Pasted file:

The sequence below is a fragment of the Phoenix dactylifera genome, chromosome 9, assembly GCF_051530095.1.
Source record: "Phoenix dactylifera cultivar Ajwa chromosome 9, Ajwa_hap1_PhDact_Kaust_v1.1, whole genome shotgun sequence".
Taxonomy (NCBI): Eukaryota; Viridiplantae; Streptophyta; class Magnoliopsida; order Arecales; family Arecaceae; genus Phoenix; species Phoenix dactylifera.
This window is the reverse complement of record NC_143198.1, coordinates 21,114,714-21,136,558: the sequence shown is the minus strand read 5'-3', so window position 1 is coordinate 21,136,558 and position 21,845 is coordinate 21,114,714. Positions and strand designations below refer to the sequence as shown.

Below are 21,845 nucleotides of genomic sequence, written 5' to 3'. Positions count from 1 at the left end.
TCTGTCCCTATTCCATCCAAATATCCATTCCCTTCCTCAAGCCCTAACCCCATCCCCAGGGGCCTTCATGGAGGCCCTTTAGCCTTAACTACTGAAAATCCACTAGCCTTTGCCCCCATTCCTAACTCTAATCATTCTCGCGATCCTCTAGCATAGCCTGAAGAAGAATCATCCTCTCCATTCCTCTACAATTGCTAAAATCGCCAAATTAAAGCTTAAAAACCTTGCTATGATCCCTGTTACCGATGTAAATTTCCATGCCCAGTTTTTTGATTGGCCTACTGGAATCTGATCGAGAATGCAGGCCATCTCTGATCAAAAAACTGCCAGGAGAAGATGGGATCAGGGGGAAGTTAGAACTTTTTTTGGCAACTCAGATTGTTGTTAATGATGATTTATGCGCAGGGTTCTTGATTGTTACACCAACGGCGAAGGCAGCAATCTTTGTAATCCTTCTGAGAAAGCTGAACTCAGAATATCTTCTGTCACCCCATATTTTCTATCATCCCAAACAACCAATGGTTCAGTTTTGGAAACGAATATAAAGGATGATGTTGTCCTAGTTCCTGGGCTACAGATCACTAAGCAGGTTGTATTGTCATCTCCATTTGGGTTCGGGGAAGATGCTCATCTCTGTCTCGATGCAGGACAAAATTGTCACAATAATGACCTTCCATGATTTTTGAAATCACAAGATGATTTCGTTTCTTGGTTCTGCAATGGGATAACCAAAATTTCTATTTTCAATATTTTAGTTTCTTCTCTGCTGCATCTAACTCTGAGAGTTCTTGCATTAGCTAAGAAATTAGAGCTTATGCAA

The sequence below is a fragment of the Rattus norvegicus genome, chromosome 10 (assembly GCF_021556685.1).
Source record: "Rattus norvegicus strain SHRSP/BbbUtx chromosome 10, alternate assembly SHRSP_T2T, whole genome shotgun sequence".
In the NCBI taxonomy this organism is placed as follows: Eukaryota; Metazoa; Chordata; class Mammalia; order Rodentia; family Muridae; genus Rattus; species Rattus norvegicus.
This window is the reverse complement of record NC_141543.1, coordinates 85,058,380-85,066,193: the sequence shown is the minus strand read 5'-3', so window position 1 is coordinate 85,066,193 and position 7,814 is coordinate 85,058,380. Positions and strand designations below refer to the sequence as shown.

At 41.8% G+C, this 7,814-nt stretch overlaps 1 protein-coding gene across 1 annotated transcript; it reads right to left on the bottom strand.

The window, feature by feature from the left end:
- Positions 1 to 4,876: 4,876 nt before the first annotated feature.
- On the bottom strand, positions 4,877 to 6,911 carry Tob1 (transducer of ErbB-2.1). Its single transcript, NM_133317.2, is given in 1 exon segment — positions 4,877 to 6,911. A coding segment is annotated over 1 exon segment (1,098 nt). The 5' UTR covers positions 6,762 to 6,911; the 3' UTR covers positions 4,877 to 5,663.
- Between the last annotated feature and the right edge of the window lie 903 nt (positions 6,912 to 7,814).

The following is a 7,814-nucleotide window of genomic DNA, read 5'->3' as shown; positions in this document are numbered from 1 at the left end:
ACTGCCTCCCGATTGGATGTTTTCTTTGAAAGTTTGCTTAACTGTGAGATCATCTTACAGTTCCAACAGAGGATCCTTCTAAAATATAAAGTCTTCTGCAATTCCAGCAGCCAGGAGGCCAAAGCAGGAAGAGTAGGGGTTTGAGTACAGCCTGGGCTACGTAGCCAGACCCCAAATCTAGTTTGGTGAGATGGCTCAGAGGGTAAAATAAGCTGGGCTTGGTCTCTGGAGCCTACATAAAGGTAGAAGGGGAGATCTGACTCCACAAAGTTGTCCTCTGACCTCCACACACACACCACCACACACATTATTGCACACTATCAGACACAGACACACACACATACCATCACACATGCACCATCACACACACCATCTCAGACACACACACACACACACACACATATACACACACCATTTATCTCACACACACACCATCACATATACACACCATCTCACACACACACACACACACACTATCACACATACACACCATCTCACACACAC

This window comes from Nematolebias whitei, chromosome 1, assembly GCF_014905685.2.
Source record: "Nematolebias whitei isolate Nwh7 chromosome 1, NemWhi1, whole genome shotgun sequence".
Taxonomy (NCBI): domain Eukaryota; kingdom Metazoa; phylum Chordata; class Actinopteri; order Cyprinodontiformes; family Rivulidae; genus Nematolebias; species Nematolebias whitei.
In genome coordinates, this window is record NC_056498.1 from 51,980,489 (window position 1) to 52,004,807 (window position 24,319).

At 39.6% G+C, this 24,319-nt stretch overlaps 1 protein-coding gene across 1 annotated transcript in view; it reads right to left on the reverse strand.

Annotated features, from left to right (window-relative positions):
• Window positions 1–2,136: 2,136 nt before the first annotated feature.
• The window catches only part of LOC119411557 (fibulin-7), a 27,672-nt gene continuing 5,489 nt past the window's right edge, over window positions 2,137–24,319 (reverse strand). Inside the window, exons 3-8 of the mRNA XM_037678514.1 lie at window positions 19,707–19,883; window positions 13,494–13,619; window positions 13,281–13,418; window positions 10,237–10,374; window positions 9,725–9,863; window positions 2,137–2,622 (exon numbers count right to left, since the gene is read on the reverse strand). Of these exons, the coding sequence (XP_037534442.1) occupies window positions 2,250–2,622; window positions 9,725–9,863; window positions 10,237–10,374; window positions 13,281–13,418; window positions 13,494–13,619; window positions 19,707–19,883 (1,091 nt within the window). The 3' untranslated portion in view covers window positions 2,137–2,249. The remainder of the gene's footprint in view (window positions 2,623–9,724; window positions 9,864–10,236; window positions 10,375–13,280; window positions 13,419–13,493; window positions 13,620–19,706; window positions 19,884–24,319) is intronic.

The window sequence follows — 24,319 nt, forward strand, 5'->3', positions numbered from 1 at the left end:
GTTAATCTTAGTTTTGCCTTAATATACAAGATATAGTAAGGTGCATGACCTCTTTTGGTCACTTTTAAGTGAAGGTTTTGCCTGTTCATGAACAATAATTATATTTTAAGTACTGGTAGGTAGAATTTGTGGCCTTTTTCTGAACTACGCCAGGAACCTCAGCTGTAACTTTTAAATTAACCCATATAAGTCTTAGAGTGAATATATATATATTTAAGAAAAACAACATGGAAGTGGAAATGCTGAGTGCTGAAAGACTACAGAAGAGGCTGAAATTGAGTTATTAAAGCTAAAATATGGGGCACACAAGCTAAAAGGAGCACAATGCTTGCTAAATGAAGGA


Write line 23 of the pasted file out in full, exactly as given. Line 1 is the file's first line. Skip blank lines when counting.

Annotated features, from left to right (window-relative positions):